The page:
Sony may not have thought the PSN was a target for hackers due to its nature as a free service.
Sony did its users a solid in this console generation by making its online service, the PlayStation Network, completely free. In light of the recent PSN hack attack that took Sony's servers down for more than three weeks, CEO Howard Stringer seems a little caught off-guard that his company was helping gamers out with a free service which then got hacked.
"We have a network that gave people services free," Stringer told Bloomberg. "It didn't seem like the likeliest place for an attack."
He added that Sony believed it had "good, robust security." Even if true, Stringer's comment seems to hint that Sony may have had a mindset of "we scratch your backs, you scratch ours" when it came to PSN security because the service was free.
However, at the same time Sony was removing features like Other OS, and suing George "GeoHot" Hotz, known for cracking the PlayStation 3's rootkey. This set off a flame of criticism, notably from Anonymous, which launched an operation against Sony but claimed it had nothing to do with the server intrusion that brought down the PSN.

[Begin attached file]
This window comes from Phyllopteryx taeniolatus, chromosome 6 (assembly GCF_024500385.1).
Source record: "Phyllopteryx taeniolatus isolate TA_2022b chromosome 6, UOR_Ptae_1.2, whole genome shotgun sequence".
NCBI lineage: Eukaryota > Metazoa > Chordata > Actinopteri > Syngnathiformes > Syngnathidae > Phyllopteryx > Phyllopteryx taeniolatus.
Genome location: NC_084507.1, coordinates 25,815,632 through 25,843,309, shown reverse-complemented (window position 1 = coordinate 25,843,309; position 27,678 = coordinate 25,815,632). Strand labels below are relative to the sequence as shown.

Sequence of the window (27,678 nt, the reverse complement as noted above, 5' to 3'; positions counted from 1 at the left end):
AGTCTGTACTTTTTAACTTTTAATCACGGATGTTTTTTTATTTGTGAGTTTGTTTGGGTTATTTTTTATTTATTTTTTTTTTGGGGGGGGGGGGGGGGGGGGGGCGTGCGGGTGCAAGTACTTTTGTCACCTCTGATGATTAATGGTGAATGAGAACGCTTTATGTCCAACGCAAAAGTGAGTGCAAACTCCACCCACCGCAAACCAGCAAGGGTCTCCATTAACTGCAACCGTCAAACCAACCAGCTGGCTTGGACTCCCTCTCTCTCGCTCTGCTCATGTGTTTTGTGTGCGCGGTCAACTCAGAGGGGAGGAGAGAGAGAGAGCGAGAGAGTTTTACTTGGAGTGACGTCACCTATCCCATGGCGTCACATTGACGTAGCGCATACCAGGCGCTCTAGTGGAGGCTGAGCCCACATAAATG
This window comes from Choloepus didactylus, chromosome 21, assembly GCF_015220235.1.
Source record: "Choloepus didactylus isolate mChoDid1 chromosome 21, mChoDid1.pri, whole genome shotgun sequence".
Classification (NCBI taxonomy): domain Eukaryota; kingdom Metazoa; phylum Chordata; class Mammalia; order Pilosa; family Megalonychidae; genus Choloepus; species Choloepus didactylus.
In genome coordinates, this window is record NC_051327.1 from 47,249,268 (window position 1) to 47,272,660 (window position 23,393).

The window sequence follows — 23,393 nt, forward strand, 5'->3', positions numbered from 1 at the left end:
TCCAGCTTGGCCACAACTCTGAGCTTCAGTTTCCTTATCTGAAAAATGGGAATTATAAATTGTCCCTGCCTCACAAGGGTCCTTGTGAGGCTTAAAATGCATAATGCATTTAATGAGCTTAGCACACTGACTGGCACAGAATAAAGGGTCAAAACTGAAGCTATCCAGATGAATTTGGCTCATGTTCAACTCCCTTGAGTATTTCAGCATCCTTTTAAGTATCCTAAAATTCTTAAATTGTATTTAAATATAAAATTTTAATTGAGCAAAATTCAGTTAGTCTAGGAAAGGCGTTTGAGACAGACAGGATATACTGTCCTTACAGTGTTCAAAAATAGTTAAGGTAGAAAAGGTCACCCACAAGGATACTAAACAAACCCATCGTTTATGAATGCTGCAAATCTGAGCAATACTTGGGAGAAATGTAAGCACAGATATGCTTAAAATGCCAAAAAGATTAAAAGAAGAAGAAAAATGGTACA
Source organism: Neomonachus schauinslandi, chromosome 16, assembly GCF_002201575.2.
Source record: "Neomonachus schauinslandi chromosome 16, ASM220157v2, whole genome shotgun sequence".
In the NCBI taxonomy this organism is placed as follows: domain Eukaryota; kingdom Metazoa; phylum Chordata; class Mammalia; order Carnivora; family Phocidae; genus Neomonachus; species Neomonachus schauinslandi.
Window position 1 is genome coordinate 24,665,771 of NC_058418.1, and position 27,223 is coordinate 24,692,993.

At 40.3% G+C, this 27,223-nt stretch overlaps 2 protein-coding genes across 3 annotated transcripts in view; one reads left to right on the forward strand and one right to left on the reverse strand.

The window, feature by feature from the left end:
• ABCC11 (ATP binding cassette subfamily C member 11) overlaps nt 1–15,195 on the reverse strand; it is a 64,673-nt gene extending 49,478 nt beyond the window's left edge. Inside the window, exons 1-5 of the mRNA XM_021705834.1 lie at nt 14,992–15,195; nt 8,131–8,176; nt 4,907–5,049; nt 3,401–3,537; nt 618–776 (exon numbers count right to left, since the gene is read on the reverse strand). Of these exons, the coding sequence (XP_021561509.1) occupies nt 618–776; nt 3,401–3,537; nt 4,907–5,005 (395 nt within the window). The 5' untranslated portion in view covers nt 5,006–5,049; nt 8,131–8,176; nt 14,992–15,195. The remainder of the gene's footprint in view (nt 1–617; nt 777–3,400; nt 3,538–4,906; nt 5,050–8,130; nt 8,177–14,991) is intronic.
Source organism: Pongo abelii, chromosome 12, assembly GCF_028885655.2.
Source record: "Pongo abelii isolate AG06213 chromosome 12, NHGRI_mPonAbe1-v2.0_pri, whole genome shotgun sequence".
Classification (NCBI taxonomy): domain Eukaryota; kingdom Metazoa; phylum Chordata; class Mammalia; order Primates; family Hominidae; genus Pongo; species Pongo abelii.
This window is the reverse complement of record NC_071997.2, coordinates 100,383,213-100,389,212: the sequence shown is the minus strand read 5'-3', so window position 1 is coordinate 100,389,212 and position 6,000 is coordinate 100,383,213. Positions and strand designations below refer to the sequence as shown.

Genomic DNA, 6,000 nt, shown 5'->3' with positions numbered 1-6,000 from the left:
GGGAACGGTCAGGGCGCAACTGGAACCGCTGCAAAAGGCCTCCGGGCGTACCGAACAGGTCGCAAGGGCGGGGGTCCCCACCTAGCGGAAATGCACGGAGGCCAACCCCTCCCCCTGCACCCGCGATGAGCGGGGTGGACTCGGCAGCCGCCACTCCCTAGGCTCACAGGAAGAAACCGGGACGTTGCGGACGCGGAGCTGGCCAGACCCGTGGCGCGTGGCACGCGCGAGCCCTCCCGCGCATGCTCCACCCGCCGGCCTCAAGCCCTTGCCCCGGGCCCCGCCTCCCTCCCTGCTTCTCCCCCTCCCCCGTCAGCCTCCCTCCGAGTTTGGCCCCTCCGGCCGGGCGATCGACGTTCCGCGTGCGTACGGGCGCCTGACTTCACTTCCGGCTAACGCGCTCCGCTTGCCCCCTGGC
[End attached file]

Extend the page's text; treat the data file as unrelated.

It was definitely a jerk move to hack into the PSN and possibly remove personal information (which hasn't been confirmed yet), but that's the way of the internet even without Sony inflaming people's opinions against it in these various ways. People will hack into anything nowadays, so if you taunt them it's all but assured. All we can do is hope that Sony learned its lesson and will do everything it can to prevent future attacks.